On August 5, 2009, a shareholder derivative lawsuit was filed in Santa Clara County Superior Court against certain of the Company's current and former officers and directors. The Company is named as a nominal defendant. The complaint generally alleges that the defendants breached their fiduciary duties by misrepresenting and/or failing to disclose material information regarding the Company's business and financial performance, and seeks unspecified monetary damages and other relief. On February 25, 2010, the plaintiff dismissed the action without prejudice.

        On November 24, 2009, a shareholder derivative lawsuit was filed in the U.S. District Court for the Northern District of California against certain of the Company's current and former officers and directors. The Company is named as a nominal defendant. Three other shareholder derivative lawsuits were filed in the same court on November 30, 2009, December 1, 2009 and March 16, 2010. These

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actions have been consolidated. The amended consolidated complaint generally alleges that the defendants breached their fiduciary duties by misrepresenting and/or failing to disclose material information regarding the Company's business and financial performance, and that certain defendants also violated federal and California securities laws. The amended consolidated complaint seeks unspecified monetary damages and other relief.

        On September 3, 2009, Best Medical International, Inc. ("Best Medical") filed a lawsuit against the Company in the US District Court for the Western District of Pennsylvania claiming the Company induced certain individuals to leave the employment of Best Medical and join the Company in order to gain access to Best Medical's confidential information and trade secrets. They are seeking monetary damages and other relief. At this time the Company does not have enough information to estimate what, if any, financial impact this claim will have.

        On August 6, 2010, Best Medical filed an additional lawsuit against the Company in the U.S. District Court for the Western District of Pennsylvania, claiming the Company has infringed U.S. Patent No. 5,596,619, a patent that Best Medical alleges protects a method and apparatus for conformal radiation therapy. They are seeking declaratory and injunctive relief as well as unspecified compensatory and treble damages and other relief. At this time the Company does not have enough information to estimate what, if any, financial impact this claim will have.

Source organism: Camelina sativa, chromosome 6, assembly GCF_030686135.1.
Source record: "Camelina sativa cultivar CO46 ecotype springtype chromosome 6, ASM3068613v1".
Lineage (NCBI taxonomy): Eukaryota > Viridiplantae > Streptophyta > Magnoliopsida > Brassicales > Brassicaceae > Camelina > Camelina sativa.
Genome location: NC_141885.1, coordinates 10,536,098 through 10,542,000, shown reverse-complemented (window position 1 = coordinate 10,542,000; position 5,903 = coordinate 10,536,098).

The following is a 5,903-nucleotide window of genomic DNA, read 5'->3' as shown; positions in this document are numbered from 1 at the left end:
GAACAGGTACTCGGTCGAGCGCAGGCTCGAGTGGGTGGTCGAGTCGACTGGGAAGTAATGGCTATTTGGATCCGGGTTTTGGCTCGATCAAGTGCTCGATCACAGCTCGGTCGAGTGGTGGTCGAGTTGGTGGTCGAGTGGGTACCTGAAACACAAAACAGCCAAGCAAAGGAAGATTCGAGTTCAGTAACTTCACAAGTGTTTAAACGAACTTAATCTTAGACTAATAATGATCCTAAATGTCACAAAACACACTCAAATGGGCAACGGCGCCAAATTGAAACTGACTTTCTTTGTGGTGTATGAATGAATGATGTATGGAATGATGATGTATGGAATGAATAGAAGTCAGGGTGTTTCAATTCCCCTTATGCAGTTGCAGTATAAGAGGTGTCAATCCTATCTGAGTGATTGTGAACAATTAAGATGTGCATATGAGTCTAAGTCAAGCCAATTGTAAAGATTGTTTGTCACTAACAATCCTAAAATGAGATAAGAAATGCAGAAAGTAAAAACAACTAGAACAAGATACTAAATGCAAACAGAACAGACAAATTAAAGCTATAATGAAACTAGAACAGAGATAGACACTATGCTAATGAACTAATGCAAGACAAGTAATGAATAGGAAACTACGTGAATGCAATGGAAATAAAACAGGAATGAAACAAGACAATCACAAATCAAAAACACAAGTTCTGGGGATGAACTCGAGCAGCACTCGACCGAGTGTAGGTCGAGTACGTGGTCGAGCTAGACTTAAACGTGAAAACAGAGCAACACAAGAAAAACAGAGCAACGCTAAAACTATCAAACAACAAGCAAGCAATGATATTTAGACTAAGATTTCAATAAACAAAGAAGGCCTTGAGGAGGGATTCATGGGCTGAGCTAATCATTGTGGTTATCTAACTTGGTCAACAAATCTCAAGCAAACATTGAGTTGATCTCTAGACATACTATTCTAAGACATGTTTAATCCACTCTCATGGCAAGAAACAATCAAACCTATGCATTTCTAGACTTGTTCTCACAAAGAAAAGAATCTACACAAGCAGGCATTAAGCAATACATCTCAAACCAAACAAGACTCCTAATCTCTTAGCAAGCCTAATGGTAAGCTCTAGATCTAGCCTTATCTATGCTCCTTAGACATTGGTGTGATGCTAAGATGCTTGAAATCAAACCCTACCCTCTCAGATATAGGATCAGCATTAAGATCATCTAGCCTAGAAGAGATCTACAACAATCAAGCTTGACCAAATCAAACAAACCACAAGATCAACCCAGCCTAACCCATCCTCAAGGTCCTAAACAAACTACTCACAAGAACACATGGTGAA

As of June 30, 2010, the Company has not recorded any liabilities for the above referenced lawsuits as a loss is not considered probable or estimable.

        From time to time we are involved in legal proceedings arising in the ordinary course of our business.

Item 4.    (Removed and Reserved)

PART II

Item 5.    MARKET FOR REGISTRANT'S COMMON EQUITY, RELATED STOCKHOLDER MATTERS AND ISSUER PURCHASES OF EQUITY SECURITIES

Stock Information

        Our common stock is traded on the Nasdaq Global Market under the symbol "ARAY." The high and low sale prices for each quarterly period during our fiscal years ended June 30, 2010 and 2009 are as follows:

 
  High   Low  

Year ended June 30, 2010

             

First Quarter

  $ 7.58   $ 5.75  

Second Quarter

  $ 6.86   $ 4.93  

Third Quarter

  $ 7.75   $ 5.50  

Fourth Quarter

  $ 7.18   $ 5.77  

Year ended June 30, 2009

             

First Quarter

  $ 9.08   $ 6.72  

Second Quarter

  $ 9.00   $ 3.70  

Third Quarter

  $ 6.59   $ 3.78  

Fourth Quarter

  $ 8.35   $ 4.72  

        We have never paid cash dividends on our common stock. Our Board of Directors intends to use any future earnings to support operations and reinvest in the growth and development of our business. There are no current plans to pay out cash dividends to common stockholders in the foreseeable future.

        As of July 30, 2010, there were 115 registered stockholders of record of our common stock.

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Stock Performance Graph

        The graph set forth below compares the cumulative total stockholder return on our common stock between February 8, 2007 (the date of our initial public offering) and June 30, 2010, with the cumulative total return of (i) the S&P Healthcare Index and (ii) the Nasdaq Composite Index, over the same period. This graph assumes the investment of $100.00 on February 8, 2007 in our common stock, the S&P Healthcare Index and the Nasdaq Composite Index, and assumes the reinvestment of dividends, if any. The graph assumes the initial value of our common stock on February 8, 2007 was the closing sales price of $28.47 per share.